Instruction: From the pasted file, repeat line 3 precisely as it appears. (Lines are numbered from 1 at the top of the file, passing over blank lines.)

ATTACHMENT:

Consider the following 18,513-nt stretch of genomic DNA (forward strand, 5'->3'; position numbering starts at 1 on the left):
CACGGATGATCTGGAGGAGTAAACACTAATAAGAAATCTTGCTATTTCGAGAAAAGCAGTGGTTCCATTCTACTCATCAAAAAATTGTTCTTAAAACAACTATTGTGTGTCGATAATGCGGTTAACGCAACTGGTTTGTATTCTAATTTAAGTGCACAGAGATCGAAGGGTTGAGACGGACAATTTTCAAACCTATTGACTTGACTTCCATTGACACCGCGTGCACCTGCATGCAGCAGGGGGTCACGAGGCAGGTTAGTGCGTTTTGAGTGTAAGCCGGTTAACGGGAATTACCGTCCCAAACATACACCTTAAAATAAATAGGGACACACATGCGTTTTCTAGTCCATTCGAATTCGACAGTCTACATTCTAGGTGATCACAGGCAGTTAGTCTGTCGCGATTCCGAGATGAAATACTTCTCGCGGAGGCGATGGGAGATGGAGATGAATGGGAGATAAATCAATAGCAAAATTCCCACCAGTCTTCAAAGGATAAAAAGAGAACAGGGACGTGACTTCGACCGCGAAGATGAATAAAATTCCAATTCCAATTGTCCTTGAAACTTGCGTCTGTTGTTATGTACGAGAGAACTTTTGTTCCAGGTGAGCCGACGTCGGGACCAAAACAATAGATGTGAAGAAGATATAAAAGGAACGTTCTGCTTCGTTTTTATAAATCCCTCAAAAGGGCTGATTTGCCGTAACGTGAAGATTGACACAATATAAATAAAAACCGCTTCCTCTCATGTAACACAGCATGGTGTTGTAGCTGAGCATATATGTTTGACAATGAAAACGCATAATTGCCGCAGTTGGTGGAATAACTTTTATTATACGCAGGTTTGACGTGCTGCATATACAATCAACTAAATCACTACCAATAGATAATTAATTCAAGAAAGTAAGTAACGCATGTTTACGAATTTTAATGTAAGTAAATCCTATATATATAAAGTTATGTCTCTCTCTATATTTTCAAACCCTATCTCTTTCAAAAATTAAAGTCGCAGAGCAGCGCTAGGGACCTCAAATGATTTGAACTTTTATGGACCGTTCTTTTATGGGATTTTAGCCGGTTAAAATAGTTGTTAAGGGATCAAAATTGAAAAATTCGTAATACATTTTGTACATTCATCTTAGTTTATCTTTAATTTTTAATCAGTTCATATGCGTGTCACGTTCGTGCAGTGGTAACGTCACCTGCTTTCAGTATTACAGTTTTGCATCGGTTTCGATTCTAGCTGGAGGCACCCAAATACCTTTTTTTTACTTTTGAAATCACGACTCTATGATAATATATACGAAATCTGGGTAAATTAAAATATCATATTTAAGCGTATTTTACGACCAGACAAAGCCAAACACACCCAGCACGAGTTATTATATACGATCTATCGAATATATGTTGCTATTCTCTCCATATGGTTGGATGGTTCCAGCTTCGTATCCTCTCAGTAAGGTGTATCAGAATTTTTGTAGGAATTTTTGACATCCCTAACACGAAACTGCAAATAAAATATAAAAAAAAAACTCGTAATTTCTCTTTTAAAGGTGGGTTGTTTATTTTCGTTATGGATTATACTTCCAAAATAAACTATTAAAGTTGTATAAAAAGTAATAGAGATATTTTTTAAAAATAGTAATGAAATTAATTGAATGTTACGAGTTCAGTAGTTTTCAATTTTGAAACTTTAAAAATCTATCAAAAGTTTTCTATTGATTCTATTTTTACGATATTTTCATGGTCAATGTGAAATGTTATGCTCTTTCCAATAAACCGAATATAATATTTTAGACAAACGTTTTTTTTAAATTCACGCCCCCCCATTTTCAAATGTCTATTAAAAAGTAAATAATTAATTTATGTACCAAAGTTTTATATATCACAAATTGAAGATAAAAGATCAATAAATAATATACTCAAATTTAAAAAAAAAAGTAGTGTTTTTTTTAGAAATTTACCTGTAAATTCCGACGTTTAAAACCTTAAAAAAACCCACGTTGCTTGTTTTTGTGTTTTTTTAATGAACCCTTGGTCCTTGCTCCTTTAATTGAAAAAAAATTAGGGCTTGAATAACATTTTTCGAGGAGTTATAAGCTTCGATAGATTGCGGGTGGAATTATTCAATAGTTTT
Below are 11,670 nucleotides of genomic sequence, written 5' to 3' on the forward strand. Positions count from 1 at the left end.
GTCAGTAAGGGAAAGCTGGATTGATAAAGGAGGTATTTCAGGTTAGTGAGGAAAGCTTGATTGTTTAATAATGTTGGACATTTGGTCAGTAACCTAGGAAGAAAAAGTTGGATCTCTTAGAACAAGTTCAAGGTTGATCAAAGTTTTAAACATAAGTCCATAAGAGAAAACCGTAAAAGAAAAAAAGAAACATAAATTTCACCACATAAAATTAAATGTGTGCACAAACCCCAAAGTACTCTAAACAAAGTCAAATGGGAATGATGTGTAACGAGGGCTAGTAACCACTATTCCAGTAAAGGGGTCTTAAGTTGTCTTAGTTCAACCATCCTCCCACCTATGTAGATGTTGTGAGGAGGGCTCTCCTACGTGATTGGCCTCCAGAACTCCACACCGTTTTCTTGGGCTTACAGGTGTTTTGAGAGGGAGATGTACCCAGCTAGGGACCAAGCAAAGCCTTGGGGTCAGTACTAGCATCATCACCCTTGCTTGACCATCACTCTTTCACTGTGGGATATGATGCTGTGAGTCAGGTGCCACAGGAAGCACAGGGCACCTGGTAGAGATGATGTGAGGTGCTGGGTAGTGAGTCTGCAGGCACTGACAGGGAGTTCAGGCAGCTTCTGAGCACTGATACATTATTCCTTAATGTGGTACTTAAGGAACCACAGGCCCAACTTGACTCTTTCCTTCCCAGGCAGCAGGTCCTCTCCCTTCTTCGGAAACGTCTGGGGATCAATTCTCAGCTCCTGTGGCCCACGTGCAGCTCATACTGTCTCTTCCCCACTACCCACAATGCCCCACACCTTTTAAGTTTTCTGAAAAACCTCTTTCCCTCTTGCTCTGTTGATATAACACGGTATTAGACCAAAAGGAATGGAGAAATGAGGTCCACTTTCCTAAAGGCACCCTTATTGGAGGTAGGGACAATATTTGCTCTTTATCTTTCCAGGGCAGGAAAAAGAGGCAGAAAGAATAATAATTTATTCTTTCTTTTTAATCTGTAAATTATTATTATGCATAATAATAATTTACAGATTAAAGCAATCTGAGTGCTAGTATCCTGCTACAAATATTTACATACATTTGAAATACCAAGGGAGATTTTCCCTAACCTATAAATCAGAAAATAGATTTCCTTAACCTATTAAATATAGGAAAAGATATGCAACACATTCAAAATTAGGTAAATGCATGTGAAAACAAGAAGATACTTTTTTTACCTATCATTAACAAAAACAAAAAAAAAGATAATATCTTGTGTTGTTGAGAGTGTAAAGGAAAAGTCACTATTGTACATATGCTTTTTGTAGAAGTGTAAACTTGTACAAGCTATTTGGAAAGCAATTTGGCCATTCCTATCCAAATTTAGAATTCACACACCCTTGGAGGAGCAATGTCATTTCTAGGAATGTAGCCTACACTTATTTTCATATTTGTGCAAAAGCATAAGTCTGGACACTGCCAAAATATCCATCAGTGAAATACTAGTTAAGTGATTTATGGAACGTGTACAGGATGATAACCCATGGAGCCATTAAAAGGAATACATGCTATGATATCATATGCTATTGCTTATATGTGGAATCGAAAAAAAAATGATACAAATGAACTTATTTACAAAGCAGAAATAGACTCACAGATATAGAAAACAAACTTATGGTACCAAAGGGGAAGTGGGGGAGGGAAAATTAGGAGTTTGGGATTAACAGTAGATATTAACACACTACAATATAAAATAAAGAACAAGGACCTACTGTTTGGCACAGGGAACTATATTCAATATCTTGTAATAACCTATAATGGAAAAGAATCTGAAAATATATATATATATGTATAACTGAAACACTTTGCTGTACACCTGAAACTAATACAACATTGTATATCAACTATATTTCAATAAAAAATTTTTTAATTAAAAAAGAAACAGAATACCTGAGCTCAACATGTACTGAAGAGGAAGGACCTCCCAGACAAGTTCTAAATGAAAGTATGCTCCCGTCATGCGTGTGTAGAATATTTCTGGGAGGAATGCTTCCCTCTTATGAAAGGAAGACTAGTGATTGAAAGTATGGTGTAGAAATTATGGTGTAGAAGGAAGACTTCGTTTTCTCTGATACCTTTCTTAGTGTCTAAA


Below are 11,670 nucleotides of genomic sequence, written 5' to 3' on the forward strand. Positions count from 1 at the left end.